Sound Absorbing Panel Recommendations

I recently moved to a different teaching studio room. Unfortunately, it doesn’t have nearly as much acoustic foam as my previous room, its louder with more echo. I’m looking for recommendations for sound panels to help. I know there’s tons of DIY videos on YouTube, but given the time it would take to build 5 of them, it may not be as cost efficient. Room is roughly 10’x9’x12’ (yes 12’ tall!). If anyone has ideas or products they like, I’d love to hear it (yo @gquarrie!).

Wow! Nice big room for teaching Dave. If no carpet, an area rug on the floor should help, especially since it will be difficult to treat your upper walls and ceilings given the 12 foot height. I once hung up some smaller, attractive area rugs on my walls, sort of like modern tapestries. They yielded good sound absorbing results. Heavy, porus and squishy is what you want for any improvised sound absorption.

If you hang a largish rug with an inch and a half gap between it and the wall, you will get the added advantage of it functioning as a bass trap, which will smooth out the room’s frequency response. It should hang loosely without a frame. See corner bass trap info below.

You will get the most bang for your buck if you place your chosen sound absorbing materials in a staggered fashion (each sound absorbing panel opposite a blank space on the opposite wall). This helps to eliminate the strongest resonances while saving on materials and not sucking all of the life out of a room. Also put your initial sound absorption at ear height for addinal bang for the buck.

A squishy chair can help to absorb excessive reverb as can having a second human in the room (for instance your student). You can start with some basic absorption and add more as time and budget allow. If you do it all at once you may go too far anyway. Leaving your sax case open can help absorb a small amount of reverb.

You will likely improve the quality of the reverberation by diffusing the sound. Reverb diffusion can be accomplished by introducing some furniture, a bookshelf with stuff on the shelves, instrument cases, three dimensional wall art, plants etc. into the room.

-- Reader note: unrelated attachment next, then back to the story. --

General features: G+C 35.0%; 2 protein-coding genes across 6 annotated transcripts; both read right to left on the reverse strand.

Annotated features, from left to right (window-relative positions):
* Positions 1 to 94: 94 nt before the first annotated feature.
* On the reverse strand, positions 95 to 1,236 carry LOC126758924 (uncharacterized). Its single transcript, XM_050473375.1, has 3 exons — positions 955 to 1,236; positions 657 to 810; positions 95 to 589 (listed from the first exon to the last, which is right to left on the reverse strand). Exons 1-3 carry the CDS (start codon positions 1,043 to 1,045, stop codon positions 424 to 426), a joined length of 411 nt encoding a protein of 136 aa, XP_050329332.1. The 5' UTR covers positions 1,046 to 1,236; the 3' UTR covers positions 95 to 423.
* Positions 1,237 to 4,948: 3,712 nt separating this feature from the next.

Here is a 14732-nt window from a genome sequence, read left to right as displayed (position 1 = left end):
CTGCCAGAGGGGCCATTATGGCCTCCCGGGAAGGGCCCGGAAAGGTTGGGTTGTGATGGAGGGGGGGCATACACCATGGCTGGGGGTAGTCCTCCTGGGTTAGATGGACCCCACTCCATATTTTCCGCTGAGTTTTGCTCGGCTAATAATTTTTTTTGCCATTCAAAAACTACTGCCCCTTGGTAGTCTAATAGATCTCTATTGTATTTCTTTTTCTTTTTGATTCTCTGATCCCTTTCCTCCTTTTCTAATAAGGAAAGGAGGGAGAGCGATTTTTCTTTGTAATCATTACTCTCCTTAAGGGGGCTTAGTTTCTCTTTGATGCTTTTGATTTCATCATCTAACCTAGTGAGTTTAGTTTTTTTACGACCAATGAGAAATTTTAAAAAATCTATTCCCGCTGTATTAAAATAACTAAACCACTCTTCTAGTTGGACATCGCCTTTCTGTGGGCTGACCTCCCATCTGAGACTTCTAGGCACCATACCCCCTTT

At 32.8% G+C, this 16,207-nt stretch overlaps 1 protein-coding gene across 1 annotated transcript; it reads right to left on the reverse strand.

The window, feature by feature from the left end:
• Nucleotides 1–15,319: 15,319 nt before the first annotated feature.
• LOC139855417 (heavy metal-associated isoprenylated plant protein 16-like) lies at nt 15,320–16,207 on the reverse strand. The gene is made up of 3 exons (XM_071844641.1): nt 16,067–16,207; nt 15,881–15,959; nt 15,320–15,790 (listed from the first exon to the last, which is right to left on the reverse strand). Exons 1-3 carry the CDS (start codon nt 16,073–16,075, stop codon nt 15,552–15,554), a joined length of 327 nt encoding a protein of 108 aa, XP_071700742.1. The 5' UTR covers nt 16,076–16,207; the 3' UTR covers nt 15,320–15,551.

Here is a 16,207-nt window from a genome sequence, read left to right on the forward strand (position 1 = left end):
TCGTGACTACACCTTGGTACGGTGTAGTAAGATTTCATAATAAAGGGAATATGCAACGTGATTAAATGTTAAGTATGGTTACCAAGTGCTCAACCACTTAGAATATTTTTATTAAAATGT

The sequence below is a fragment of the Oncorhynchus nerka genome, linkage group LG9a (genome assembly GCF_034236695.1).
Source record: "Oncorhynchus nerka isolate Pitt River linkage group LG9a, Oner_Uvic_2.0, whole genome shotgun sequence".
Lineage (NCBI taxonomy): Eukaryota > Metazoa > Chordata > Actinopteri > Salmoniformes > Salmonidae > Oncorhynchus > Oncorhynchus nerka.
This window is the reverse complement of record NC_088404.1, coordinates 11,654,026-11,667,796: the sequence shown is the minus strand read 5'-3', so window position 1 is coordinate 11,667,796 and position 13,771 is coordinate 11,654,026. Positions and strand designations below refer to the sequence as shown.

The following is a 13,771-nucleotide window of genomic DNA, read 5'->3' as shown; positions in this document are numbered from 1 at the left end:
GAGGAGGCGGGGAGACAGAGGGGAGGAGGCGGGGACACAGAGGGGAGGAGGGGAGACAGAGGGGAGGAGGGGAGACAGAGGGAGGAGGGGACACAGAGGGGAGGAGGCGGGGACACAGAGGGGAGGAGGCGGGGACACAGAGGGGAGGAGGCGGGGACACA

If the room generally sounds unpleasant you may want to place squishy dense stuff in some of the corners where wall meets wall or wall meets floor or ceiling. These corner bass traps as they are called can really help to smooth out a small room’s frequency response. Most teaching studios can benefit from some bass trapping due to their relatively small size.

Some good sound absorbing materials are terry cloth towels in multiple layers, slightly compressed fiberglass insulation, stuffed animals, squishy furniture, carpets, pillows and cushions.

You can place these soft items in milk crates and stack them as high as you like in the corners and drape them with a table cloth to improve their appearance. The open lattice of the milk crates allows the sound to penetrate the squishy stuff. These towers (short or tall) can also function as surfaces on which to place books, reeds or your Charlie’s Angels lunch box. They can be arranged side by side in artful terraced arrangements. Very shabby sheik… Call me if you want me to come take a look at and listen to the space. Happy for your new studio!

I got a foam mattress pad covers, cut it to size and put in the window of my man cave / practice room. I then covered it with one of those black out curtains. The room is fairly close to my neighbors and didn’t want to disturb them. I thought about getting another mattress pad and covering them with some fabric to make sound absorbing panels.

I had a projector and a surround sound system in there too, to watch movies but the bulb went out in the projector. :slight_smile: